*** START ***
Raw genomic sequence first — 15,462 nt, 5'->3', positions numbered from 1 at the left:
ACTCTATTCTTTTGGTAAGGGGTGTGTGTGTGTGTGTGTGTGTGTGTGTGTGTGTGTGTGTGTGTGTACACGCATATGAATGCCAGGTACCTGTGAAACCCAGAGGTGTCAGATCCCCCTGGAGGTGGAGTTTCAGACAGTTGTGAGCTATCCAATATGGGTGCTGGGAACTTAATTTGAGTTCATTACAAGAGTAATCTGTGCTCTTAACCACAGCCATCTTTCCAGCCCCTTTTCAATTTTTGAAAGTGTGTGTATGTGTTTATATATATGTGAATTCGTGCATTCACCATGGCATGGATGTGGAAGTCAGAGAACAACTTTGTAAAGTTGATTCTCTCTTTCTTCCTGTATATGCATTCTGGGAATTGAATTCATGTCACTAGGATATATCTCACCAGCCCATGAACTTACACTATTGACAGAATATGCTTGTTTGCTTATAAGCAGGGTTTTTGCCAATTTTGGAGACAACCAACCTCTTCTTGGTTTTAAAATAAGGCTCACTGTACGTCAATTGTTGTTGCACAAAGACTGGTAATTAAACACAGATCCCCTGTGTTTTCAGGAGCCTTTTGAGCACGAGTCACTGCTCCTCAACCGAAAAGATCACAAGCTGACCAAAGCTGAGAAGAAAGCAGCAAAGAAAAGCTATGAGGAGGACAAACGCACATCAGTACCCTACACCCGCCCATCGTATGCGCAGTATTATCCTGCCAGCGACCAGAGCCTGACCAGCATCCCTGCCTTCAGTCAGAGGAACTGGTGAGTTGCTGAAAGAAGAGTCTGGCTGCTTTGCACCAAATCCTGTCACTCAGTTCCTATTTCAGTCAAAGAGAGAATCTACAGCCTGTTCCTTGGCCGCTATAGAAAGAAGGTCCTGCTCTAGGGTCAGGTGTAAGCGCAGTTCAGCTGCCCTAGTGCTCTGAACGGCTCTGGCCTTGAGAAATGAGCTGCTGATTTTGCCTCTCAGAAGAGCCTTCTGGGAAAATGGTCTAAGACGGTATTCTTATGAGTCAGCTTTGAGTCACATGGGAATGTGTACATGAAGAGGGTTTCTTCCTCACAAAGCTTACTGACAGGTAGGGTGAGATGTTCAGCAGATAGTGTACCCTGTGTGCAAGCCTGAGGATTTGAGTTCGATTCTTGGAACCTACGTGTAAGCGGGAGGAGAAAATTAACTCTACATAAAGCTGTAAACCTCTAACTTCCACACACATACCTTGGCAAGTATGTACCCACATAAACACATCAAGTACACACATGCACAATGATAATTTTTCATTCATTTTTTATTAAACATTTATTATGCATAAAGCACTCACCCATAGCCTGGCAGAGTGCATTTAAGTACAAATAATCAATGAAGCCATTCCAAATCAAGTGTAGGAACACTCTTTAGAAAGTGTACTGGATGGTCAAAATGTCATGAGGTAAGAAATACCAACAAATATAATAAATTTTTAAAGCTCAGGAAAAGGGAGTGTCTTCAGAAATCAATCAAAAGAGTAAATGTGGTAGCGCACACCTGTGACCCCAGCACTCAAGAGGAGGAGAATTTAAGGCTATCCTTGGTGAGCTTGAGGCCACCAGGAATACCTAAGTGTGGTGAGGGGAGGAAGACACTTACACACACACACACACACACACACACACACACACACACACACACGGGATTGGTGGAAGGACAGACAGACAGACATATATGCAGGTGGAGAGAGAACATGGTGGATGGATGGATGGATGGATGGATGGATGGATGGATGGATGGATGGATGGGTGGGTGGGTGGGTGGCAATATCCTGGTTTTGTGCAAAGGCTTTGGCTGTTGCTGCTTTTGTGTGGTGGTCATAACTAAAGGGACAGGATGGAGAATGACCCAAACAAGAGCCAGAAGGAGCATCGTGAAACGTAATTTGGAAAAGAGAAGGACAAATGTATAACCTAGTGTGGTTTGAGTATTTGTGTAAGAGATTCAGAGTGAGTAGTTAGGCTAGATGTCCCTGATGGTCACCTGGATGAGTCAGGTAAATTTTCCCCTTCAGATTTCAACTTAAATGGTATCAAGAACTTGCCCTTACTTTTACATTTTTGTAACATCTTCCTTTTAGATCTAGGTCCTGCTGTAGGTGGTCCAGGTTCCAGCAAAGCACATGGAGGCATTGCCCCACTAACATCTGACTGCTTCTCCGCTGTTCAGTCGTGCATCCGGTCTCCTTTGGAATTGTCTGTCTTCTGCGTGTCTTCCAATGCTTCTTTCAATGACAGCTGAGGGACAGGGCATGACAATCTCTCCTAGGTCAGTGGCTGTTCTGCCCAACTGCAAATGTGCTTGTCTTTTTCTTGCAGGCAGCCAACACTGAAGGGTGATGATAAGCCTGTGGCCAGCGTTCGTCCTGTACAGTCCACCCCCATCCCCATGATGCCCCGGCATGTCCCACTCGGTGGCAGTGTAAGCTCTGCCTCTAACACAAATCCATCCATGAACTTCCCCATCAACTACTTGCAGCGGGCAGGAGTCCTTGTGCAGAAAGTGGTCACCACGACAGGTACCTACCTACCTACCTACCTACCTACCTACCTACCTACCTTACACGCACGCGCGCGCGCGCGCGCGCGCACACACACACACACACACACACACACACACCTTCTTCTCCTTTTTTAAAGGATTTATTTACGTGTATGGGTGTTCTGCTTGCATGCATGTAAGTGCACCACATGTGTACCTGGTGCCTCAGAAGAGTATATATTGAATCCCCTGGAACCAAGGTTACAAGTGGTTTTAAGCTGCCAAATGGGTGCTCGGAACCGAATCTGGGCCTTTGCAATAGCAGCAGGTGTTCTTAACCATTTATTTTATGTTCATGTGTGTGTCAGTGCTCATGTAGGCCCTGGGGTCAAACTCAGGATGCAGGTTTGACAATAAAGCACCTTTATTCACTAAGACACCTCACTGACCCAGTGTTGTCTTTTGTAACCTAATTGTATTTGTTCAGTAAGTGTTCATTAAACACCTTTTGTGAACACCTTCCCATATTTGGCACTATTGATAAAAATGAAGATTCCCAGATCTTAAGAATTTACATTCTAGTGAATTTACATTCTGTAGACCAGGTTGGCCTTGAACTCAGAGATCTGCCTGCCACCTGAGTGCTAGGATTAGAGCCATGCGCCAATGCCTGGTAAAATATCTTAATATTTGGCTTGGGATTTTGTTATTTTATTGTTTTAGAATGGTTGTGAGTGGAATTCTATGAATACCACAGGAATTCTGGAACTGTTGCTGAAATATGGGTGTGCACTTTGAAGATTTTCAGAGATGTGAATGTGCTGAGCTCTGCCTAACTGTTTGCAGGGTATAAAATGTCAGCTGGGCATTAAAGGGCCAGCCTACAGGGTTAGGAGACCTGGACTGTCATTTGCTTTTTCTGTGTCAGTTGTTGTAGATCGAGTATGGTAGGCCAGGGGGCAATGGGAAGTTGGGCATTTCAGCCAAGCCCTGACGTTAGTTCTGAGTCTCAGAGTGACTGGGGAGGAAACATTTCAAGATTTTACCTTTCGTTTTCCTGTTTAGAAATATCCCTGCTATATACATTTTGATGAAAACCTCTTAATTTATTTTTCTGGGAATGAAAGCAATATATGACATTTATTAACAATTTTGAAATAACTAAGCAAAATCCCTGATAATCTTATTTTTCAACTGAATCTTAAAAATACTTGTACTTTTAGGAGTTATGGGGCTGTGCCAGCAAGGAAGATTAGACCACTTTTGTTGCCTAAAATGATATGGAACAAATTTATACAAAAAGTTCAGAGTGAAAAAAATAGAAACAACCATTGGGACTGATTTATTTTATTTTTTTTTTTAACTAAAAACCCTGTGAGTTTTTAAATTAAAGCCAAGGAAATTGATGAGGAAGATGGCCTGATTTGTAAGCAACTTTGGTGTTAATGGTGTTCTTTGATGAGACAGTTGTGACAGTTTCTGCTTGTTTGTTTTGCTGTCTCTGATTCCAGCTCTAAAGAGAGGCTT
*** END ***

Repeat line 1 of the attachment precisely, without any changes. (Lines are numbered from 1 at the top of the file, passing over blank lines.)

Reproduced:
Raw genomic sequence first — 15,462 nt, 5'->3', positions numbered from 1 at the left: